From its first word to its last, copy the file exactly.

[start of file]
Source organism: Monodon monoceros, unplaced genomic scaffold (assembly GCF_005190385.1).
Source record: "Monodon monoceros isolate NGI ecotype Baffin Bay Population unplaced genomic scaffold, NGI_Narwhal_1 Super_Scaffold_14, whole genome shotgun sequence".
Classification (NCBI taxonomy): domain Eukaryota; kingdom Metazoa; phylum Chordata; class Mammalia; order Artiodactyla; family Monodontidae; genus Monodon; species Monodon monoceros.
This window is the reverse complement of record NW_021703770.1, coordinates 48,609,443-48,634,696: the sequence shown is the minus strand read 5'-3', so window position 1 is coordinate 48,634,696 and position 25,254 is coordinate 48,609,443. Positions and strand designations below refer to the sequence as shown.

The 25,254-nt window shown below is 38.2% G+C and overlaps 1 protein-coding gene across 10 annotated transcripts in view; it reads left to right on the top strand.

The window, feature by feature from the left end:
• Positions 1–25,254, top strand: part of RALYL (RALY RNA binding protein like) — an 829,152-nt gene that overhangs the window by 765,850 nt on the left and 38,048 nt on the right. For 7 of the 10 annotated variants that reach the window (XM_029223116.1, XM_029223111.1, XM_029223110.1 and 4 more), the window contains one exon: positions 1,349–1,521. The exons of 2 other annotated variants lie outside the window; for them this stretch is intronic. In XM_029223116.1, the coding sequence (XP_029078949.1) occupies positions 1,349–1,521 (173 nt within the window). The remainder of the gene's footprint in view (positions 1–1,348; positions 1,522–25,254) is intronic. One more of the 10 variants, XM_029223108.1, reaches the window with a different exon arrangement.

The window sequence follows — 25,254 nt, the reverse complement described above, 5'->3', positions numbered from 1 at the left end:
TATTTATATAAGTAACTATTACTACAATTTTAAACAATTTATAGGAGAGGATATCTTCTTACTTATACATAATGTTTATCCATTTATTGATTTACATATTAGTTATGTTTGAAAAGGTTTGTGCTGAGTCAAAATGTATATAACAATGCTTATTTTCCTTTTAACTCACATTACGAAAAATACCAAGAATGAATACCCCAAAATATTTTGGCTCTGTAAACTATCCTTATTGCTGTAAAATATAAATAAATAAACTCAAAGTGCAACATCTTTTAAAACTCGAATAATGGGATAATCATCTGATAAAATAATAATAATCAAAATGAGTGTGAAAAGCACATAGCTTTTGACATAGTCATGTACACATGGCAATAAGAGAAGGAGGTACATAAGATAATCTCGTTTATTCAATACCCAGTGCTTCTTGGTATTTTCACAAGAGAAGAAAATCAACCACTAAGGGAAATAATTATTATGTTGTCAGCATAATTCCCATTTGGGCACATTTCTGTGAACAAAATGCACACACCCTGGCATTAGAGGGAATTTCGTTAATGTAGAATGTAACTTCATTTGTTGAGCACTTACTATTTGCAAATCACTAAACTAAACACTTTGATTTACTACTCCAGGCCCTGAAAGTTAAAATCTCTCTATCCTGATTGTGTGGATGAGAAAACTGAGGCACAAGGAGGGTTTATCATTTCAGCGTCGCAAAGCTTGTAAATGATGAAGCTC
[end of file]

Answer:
Source organism: Monodon monoceros, unplaced genomic scaffold (assembly GCF_005190385.1).
Source record: "Monodon monoceros isolate NGI ecotype Baffin Bay Population unplaced genomic scaffold, NGI_Narwhal_1 Super_Scaffold_14, whole genome shotgun sequence".
Classification (NCBI taxonomy): domain Eukaryota; kingdom Metazoa; phylum Chordata; class Mammalia; order Artiodactyla; family Monodontidae; genus Monodon; species Monodon monoceros.
This window is the reverse complement of record NW_021703770.1, coordinates 48,609,443-48,634,696: the sequence shown is the minus strand read 5'-3', so window position 1 is coordinate 48,634,696 and position 25,254 is coordinate 48,609,443. Positions and strand designations below refer to the sequence as shown.

The 25,254-nt window shown below is 38.2% G+C and overlaps 1 protein-coding gene across 10 annotated transcripts in view; it reads left to right on the top strand.

The window, feature by feature from the left end:
• Positions 1–25,254, top strand: part of RALYL (RALY RNA binding protein like) — an 829,152-nt gene that overhangs the window by 765,850 nt on the left and 38,048 nt on the right. For 7 of the 10 annotated variants that reach the window (XM_029223116.1, XM_029223111.1, XM_029223110.1 and 4 more), the window contains one exon: positions 1,349–1,521. The exons of 2 other annotated variants lie outside the window; for them this stretch is intronic. In XM_029223116.1, the coding sequence (XP_029078949.1) occupies positions 1,349–1,521 (173 nt within the window). The remainder of the gene's footprint in view (positions 1–1,348; positions 1,522–25,254) is intronic. One more of the 10 variants, XM_029223108.1, reaches the window with a different exon arrangement.

The window sequence follows — 25,254 nt, the reverse complement described above, 5'->3', positions numbered from 1 at the left end:
TATTTATATAAGTAACTATTACTACAATTTTAAACAATTTATAGGAGAGGATATCTTCTTACTTATACATAATGTTTATCCATTTATTGATTTACATATTAGTTATGTTTGAAAAGGTTTGTGCTGAGTCAAAATGTATATAACAATGCTTATTTTCCTTTTAACTCACATTACGAAAAATACCAAGAATGAATACCCCAAAATATTTTGGCTCTGTAAACTATCCTTATTGCTGTAAAATATAAATAAATAAACTCAAAGTGCAACATCTTTTAAAACTCGAATAATGGGATAATCATCTGATAAAATAATAATAATCAAAATGAGTGTGAAAAGCACATAGCTTTTGACATAGTCATGTACACATGGCAATAAGAGAAGGAGGTACATAAGATAATCTCGTTTATTCAATACCCAGTGCTTCTTGGTATTTTCACAAGAGAAGAAAATCAACCACTAAGGGAAATAATTATTATGTTGTCAGCATAATTCCCATTTGGGCACATTTCTGTGAACAAAATGCACACACCCTGGCATTAGAGGGAATTTCGTTAATGTAGAATGTAACTTCATTTGTTGAGCACTTACTATTTGCAAATCACTAAACTAAACACTTTGATTTACTACTCCAGGCCCTGAAAGTTAAAATCTCTCTATCCTGATTGTGTGGATGAGAAAACTGAGGCACAAGGAGGGTTTATCATTTCAGCGTCGCAAAGCTTGTAAATGATGAAGCTC